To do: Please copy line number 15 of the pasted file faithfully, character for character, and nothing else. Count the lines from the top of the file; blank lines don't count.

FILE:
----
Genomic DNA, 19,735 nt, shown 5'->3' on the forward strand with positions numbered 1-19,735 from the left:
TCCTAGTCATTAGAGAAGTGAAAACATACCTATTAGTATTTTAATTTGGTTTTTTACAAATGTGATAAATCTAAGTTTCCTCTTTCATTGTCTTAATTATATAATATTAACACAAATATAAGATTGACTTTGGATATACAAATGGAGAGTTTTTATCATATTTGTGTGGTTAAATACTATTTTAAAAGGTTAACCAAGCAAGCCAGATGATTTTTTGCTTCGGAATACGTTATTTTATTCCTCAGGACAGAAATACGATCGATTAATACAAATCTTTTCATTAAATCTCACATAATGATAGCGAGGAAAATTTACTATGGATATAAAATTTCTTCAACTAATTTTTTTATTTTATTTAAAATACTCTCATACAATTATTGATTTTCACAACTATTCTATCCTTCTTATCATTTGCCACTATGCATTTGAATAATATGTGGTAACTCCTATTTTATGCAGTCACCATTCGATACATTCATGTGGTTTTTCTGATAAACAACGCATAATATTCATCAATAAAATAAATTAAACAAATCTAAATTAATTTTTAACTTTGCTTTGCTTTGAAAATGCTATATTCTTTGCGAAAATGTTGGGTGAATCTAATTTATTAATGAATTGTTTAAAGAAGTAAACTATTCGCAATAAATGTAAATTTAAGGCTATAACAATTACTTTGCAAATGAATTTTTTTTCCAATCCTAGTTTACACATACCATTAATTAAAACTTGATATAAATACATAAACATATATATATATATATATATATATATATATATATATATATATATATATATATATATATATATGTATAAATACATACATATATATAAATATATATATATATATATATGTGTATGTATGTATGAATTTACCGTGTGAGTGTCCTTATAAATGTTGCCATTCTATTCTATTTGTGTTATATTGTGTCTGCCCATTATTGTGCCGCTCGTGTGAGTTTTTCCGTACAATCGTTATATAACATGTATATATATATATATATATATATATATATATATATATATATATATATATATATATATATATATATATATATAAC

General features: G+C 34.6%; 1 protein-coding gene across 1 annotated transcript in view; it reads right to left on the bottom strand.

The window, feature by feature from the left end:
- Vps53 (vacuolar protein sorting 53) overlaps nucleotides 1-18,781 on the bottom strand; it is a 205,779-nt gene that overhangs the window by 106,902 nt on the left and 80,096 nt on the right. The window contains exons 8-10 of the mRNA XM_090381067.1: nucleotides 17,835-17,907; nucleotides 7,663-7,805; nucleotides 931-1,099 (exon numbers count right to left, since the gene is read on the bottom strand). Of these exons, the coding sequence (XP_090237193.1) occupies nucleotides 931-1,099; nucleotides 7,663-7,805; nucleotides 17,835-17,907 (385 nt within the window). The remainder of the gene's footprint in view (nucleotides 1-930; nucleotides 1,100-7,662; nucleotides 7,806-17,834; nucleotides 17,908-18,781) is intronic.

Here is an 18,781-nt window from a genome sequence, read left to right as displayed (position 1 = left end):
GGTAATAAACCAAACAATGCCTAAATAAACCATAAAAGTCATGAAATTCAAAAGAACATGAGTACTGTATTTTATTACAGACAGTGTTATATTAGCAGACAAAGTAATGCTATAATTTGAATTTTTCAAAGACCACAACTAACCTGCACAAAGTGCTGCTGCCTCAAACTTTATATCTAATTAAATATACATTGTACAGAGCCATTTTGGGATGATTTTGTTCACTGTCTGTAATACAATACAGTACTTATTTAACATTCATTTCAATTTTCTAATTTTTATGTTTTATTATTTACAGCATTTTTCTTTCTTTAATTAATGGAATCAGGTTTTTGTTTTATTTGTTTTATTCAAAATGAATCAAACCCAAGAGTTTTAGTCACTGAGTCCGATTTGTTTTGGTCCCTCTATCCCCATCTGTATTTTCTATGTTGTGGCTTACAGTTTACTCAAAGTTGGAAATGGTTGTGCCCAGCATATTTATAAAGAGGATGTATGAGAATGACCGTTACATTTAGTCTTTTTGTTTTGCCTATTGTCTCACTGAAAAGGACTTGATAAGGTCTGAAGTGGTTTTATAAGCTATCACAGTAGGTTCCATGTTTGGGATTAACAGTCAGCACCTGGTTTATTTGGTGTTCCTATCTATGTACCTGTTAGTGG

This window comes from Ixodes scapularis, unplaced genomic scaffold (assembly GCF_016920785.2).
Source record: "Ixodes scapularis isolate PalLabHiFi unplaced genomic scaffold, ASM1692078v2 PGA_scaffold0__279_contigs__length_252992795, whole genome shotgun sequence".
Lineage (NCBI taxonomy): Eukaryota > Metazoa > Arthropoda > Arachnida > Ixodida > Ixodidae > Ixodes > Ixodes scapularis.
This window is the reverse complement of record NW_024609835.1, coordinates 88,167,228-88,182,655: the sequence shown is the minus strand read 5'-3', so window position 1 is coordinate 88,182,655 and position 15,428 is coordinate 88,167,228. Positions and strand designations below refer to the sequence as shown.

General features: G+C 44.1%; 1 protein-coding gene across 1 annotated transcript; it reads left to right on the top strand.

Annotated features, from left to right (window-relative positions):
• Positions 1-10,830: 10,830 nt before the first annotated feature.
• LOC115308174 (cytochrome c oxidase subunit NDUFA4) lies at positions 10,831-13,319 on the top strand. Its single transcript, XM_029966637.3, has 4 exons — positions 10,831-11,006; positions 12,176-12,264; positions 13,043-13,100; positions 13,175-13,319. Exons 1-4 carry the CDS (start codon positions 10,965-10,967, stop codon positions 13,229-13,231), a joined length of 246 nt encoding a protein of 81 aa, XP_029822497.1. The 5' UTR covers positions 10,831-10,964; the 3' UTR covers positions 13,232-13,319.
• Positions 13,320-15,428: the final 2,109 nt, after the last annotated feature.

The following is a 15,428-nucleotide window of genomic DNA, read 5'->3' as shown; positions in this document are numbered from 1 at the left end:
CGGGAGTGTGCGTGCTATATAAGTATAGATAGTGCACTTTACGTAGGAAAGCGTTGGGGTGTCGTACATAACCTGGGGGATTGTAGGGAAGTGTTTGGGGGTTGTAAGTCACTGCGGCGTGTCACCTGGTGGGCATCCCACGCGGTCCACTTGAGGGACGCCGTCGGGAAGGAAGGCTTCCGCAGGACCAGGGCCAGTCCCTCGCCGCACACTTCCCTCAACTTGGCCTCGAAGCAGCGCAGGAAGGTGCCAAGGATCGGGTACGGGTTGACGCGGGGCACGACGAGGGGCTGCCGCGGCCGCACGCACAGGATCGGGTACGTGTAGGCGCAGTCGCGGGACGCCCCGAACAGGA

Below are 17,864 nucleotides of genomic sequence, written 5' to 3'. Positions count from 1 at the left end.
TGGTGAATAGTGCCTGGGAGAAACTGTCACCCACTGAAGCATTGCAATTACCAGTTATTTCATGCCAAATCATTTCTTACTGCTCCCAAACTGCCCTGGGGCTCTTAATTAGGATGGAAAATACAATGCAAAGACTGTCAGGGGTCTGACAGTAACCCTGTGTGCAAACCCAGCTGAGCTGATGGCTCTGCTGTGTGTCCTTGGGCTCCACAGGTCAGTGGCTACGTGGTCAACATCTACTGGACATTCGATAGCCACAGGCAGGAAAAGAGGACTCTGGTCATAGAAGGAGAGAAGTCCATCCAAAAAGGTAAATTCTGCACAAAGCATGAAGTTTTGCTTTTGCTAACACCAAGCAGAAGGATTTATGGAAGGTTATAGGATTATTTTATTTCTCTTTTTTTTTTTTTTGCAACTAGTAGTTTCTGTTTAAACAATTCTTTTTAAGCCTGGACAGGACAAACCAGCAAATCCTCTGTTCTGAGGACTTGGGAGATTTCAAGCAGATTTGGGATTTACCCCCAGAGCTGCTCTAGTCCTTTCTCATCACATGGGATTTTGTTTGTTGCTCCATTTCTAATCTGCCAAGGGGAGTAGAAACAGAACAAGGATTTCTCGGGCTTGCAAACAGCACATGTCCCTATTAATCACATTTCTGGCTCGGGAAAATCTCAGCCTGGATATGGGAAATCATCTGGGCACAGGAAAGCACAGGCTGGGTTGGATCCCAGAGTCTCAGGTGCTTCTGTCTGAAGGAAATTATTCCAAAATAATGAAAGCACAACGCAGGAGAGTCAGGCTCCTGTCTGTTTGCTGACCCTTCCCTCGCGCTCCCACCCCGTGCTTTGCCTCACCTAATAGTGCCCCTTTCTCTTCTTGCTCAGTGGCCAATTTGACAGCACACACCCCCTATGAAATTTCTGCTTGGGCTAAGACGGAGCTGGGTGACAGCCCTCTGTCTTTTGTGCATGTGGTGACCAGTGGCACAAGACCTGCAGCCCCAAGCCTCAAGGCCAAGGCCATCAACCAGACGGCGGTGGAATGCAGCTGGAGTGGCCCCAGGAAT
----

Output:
• LOC115308174 (cytochrome c oxidase subunit NDUFA4) lies at positions 10,831-13,319 on the top strand. Its single transcript, XM_029966637.3, has 4 exons — positions 10,831-11,006; positions 12,176-12,264; positions 13,043-13,100; positions 13,175-13,319. Exons 1-4 carry the CDS (start codon positions 10,965-10,967, stop codon positions 13,229-13,231), a joined length of 246 nt encoding a protein of 81 aa, XP_029822497.1. The 5' UTR covers positions 10,831-10,964; the 3' UTR covers positions 13,232-13,319.